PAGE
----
inspector-general; Lieutenant W. S. Sawrie, acting assistant adjutant-general, and Lieutenant G. T. Snowden, aide-de-camp-rendered me efficient aid and were always at my command.
In conclusion, as an act of justice to the brigade which I had the honor to command, and with which I have been associated in all the hard-contested battles in the west, from Shiloh to this last memorable one, I beg leave to state that they never failed to drive the enemy in their front, and advanced each time with a single line unsupported, and with one or the other of my flanks unprotected, and on no former occasion was their courage and endurance more severely tested, nor in any previous battle did they ever exhibit more determined bravery and gallantry.
I am, captain, very respectfully, your obedient servant,
D. C. GOVAN,
Colonel, Commanding Brigade.
Captain G. A. WILLIAMS,
Report of Captain A. T. Meek, Second Arkansas Infantry, commanding Second and Fifteenth Arkansas Infantry.
HDQRS. SECOND AND FIFTEENTH ARKANSAS REGTS., October 6, 1863.
SIR: I have the honor to submit the following report of the battle of Chickamauga of September 18,19, and 20, in which this regiment was engaged:
On the morning of the 18th, we took up line of march from Rock Springs, marching in a northwesterly direction. About 10.30 a.m. our brigade was thrown in line of battle [Walthall's brigade on our right] fronting Alexander's Bridge. Our skirmishers were advanced through an open field near the above-named bridge. Walthall advanced and drove the enemy from his position. We were then withdrawn; moved by the right flank to Byram's Ford. We crossed Chickamauga, and encamped for the night.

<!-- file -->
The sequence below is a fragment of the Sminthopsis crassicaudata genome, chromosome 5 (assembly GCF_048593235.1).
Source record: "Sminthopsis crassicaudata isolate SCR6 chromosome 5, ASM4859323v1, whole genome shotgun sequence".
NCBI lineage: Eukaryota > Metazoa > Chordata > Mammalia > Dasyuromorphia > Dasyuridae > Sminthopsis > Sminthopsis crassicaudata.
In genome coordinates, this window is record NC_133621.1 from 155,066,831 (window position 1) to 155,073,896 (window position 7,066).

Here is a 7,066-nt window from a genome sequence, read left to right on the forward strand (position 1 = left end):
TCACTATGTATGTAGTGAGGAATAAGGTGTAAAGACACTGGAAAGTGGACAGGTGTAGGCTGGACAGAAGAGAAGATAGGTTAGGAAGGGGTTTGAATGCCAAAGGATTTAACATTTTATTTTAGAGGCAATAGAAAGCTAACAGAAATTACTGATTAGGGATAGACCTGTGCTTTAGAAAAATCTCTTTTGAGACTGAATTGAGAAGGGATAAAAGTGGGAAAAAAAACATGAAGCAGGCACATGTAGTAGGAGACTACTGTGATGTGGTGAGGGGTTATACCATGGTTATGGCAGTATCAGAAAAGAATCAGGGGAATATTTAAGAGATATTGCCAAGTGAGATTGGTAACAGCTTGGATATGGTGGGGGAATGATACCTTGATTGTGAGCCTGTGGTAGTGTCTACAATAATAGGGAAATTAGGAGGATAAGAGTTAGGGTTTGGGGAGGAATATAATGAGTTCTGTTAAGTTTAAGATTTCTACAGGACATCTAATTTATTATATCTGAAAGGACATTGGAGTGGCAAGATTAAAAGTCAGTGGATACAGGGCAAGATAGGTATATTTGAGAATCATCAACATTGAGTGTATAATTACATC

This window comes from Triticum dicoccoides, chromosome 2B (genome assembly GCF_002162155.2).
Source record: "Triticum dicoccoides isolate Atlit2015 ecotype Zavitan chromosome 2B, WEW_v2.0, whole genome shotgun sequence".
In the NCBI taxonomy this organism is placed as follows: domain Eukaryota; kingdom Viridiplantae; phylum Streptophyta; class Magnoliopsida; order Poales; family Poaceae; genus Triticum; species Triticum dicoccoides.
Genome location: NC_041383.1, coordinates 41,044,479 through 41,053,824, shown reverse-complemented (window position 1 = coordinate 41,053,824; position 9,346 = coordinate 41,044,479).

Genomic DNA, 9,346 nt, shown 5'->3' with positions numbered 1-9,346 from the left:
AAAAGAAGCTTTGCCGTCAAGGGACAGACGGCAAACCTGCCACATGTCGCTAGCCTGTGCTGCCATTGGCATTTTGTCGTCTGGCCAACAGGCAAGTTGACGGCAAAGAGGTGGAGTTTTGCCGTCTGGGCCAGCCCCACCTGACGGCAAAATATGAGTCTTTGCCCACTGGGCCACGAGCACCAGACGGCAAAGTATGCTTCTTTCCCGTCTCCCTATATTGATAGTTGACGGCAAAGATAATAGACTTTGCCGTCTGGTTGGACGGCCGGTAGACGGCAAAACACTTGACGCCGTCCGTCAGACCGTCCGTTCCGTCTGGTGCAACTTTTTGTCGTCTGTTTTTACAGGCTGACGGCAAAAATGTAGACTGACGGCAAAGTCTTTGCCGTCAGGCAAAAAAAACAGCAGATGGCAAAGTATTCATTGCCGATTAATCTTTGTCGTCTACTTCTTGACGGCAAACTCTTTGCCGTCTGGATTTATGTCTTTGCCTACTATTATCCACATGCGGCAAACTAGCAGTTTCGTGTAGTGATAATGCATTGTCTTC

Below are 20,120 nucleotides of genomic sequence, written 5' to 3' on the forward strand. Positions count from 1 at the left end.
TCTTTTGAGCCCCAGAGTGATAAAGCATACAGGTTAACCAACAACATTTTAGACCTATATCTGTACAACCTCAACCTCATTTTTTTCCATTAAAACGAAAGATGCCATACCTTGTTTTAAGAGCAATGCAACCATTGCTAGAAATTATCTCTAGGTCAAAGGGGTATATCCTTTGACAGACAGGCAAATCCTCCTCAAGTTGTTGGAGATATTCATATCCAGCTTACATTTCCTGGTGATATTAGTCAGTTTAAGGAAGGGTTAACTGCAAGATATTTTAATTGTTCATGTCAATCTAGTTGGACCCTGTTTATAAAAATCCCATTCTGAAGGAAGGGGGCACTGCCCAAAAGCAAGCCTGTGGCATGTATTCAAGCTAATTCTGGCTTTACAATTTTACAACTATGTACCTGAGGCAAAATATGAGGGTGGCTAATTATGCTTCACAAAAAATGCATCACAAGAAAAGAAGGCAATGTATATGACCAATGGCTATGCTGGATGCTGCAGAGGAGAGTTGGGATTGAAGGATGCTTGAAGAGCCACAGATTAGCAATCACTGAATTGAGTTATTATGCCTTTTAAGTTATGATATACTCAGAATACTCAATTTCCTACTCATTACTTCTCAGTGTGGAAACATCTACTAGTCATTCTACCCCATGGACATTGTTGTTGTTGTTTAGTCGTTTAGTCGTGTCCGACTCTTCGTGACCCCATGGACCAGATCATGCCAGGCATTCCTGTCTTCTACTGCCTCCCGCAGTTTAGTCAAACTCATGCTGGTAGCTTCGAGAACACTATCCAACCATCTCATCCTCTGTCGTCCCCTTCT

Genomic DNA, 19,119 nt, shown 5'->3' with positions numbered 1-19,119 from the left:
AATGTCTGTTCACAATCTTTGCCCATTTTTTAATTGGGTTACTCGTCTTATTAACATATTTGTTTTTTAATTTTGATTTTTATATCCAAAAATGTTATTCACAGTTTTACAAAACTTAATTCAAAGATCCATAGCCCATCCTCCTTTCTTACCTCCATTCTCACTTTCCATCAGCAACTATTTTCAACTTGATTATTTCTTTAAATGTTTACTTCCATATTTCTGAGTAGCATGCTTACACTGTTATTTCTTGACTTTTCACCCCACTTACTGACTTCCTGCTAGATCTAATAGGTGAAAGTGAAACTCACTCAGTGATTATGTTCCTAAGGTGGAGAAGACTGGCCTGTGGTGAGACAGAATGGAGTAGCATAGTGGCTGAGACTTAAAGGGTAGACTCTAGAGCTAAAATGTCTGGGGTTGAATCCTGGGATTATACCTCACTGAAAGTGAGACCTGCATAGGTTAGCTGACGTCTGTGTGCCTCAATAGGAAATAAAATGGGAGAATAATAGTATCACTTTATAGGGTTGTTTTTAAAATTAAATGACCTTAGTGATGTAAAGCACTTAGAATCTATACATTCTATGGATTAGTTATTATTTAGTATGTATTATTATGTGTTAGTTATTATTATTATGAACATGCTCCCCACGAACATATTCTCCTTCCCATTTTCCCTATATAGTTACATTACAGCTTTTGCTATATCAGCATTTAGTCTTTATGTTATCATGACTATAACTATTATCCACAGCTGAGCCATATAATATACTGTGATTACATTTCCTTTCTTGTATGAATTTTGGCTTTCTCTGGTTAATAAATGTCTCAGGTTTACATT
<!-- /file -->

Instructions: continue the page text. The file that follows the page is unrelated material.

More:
On the morning of the 19th, we were moved on [Chattanooga and La Fayette] road, where we halted until about 10.30, when we were again thrown in line of battle, Walthall still on our right, our left unsupported. Our skirmishers were thrown out. We moved forward about 1 1/2 miles before we met the enemy, when we were ordered to charge, the Second and Fifteenth occupying the left center, the Sixth and Seventh Arkansas on the left. The enemy were driven before us in great confusion. The left of the brigade being flanked and suffering from an enfilading fire, we were ordered to fall back, leaving the left of the Second and Fifteenth unprotected. Finding we were being flanked on the left, we were ordered to fall back. During the charge we passed one or two batteries of Parrott guns, but were unable to get but two pieces off, capturing a great number of prisoners, the prisoners stating it was the first time their line ever was broken. They were the United States regulars. We fell back and reformed; rested some two hours, when we were again moved by the right flank to a position on the right of Cheatham, Walthall being on our left. Skirmishers were advanced, and we